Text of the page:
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THURSDAY, Feb. 20, 2020 (HealthDay News) -- Teenage actor Gaten Matarazzo III was born with a rare genetic disorder that affects bone development. And ever since his Netflix series "Stranger Things" became a hit, public interest in the condition has shot up, a new study finds.
The disorder, called cleidocranial dysplasia (CCD), affects only about one in a million people, according to the U.S. National Institutes of Health. Caused by a mutated gene, CCD leads to abnormal bone development -- most apparent in the collarbones and teeth.
The collarbones are either only partially developed or absent, causing the shoulders to slope toward each other in the front of the body. The teeth do not come in fully, and the ones that do may be misaligned or misshapen.
Some other CCD effects include scoliosis, an abnormal curvature of the spine; a prominent forehead; and larger-than-normal spaces between the skull bones that may fail to close during childhood -- as they usually would.
Not only does Matarazzo live with CCD, so does his "Stranger Things" character, Dustin Henderson. And since its debut in 2016, the series has featured scenes with Dustin educating others about the condition.
One viewer is Austin Johnson, a medical student at Oklahoma State University, in Tulsa. One day Johnson decided to settle in with some Netflix and ended up catching the show. He quickly found himself Googling "cleidocranial dysplasia."
"That made me wonder how many other people might be doing the same thing," Johnson said.
To find out, he and his colleagues at Oklahoma State looked to Google Trends. They found that after the release of each of the first three seasons of "Stranger Things," web searches for CCD spiked.
In the week after season three's release in July 2019, online searches shot up by over 94%.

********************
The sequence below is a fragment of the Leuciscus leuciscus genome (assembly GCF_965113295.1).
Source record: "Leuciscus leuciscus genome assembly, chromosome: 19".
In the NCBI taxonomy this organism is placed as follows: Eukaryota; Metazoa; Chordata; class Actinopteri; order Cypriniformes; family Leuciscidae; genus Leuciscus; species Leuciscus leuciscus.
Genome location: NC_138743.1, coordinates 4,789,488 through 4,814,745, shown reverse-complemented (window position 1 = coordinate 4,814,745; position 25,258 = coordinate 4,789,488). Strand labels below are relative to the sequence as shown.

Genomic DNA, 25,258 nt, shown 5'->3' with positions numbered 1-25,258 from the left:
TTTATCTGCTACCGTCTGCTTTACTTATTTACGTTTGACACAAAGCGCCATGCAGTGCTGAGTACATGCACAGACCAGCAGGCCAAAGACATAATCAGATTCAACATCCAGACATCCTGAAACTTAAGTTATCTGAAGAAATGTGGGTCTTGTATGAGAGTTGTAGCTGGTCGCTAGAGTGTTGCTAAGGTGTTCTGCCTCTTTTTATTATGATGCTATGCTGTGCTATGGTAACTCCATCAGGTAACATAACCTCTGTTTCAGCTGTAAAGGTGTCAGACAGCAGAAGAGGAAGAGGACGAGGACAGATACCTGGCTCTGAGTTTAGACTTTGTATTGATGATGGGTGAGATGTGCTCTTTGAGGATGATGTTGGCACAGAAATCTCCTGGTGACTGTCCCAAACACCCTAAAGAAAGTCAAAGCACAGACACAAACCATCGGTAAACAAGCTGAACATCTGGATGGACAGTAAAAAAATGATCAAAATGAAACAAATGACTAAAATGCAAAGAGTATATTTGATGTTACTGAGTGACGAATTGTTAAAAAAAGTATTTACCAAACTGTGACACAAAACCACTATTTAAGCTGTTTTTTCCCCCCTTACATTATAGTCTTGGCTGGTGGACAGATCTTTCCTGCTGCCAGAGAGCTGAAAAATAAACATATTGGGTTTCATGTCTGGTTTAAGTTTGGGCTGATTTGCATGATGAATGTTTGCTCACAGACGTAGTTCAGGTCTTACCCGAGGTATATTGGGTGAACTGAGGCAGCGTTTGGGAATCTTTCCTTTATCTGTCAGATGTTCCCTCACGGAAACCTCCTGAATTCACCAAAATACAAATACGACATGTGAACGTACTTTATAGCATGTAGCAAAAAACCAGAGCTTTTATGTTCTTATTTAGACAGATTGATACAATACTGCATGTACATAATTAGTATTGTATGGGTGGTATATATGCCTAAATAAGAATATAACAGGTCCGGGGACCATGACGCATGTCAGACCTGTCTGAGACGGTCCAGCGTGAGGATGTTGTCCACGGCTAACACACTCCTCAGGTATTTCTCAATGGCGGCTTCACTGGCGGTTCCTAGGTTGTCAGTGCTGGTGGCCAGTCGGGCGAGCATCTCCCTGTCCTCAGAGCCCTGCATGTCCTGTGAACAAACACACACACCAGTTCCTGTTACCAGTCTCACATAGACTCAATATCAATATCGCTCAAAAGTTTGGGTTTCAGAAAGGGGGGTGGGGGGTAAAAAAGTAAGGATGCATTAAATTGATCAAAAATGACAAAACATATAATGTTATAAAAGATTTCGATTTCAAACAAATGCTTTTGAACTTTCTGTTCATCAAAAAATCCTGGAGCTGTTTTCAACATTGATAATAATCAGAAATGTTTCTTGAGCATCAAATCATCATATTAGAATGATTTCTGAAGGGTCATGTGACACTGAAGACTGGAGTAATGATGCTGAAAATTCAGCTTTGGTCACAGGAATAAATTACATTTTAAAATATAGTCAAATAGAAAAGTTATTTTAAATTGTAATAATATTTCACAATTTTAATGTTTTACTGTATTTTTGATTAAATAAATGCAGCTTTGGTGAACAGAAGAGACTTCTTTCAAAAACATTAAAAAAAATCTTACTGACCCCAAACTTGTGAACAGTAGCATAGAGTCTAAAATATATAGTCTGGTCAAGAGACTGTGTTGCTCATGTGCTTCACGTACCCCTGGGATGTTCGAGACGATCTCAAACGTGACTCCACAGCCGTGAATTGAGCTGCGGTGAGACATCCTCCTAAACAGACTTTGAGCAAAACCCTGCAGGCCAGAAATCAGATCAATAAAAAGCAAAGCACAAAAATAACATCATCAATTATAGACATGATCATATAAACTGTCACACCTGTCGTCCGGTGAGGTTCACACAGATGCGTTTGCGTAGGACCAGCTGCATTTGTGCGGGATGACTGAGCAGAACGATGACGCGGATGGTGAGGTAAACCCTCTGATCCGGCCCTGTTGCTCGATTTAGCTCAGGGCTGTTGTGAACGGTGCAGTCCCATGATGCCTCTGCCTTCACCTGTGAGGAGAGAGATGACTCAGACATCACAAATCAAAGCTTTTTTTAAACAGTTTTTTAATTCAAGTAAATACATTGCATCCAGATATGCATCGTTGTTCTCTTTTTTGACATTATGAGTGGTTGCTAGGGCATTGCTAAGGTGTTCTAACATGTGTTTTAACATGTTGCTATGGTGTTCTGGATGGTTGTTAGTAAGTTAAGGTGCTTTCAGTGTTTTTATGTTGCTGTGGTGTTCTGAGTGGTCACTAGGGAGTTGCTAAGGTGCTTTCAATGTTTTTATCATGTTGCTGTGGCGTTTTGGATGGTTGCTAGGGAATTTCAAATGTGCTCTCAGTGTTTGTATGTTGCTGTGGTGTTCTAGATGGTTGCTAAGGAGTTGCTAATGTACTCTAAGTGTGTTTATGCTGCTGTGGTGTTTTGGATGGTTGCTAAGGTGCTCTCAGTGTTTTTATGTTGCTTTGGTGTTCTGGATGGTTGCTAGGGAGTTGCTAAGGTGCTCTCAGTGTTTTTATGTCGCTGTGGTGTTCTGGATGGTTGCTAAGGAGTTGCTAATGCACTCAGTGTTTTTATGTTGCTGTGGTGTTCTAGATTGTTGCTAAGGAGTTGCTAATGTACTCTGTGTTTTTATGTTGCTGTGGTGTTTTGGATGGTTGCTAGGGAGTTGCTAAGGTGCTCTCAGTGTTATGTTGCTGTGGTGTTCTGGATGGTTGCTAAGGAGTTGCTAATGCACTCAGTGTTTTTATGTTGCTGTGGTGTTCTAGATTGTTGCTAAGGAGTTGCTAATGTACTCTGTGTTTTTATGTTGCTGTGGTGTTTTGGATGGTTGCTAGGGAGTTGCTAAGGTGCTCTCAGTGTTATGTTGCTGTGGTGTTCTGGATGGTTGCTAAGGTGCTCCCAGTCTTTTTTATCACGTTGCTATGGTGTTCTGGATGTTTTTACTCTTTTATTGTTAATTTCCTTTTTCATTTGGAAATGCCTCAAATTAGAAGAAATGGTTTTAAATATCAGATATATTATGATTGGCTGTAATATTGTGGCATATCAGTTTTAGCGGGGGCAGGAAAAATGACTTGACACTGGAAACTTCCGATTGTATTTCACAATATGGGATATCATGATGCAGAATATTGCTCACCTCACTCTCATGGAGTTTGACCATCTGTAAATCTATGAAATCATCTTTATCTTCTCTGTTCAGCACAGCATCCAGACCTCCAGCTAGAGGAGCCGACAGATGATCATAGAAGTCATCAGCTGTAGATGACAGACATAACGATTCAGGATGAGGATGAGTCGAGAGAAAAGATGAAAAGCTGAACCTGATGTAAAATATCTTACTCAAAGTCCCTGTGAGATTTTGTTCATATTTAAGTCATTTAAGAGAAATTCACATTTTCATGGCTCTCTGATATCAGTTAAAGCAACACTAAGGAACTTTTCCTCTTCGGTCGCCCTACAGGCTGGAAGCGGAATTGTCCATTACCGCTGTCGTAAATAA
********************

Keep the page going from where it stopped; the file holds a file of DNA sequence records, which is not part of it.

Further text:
Meanwhile, the website AboutKidsHealth -- run by The Hospital for Sick Children, in Toronto -- saw a traffic surge: Before the release of "Stranger Things," the site typically had five to 80 weekly visits related to CCD. In the week after the third season came out, that number soared to 10,000, the study found.
What does all that online interest mean in the real world?
Potentially, a lot, according to Erica Mossholder, executive director of the nonprofit Children's Craniofacial Association.
When the public learns about rare craniofacial conditions, that can make a difference in the daily lives of people with them, she noted.
"One of our parents coined the term, 'More sharing leads to less staring,'" Mossholder said.
CCD is quite rare, but some other craniofacial disorders are more common. Among them are cleft lip and cleft palate, which affect one to two out of every 1,000 babies born in the United States, according to the March of Dimes.
Yet historically, Mossholder noted, movies, shows and books have often used facial malformations as a way to mark the "villain" in the story.
In "Stranger Things," Dustin is merely a kid who happens to have CCD -- portrayed by an actor who happens to have it.
For kids with any craniofacial difference, Mossholder said, it can be "incredibly hope-giving and empowering" to see that.
Dr. Christian Vercler is a plastic surgeon with the Craniofacial Anomalies Program at the University of Michigan's C.S. Mott Children's Hospital.
Vercler said he hopes the series "makes people realize that CCD is a condition that makes kids a little different, and that's OK."
According to Vercler, some kids with CCD need surgery to realign the jaw or correct severe scoliosis. But every individual is different, and those surgeries would be done when a child is older and involved in the decision, he said.
It would be interesting, Vercler said, to know whether the rise in CCD-related internet searches has led to any bump in donations to foundations dedicated to craniofacial disorders.
The study looked only at online traffic. But, in general, Johnson noted, increased public attention to a health issue can lead to more donations and research investment. (Matarazzo did help launch the foundation CCD Smiles, to provide dental care assistance and support research.)
For a kid with a rare condition, he said, the importance of such positive media portrayals can be "huge."
"They're seeing that they're not alone," Johnson said.
The findings were published online Feb. 20 in JAMA Otolaryngology--Head & Neck Surgery.
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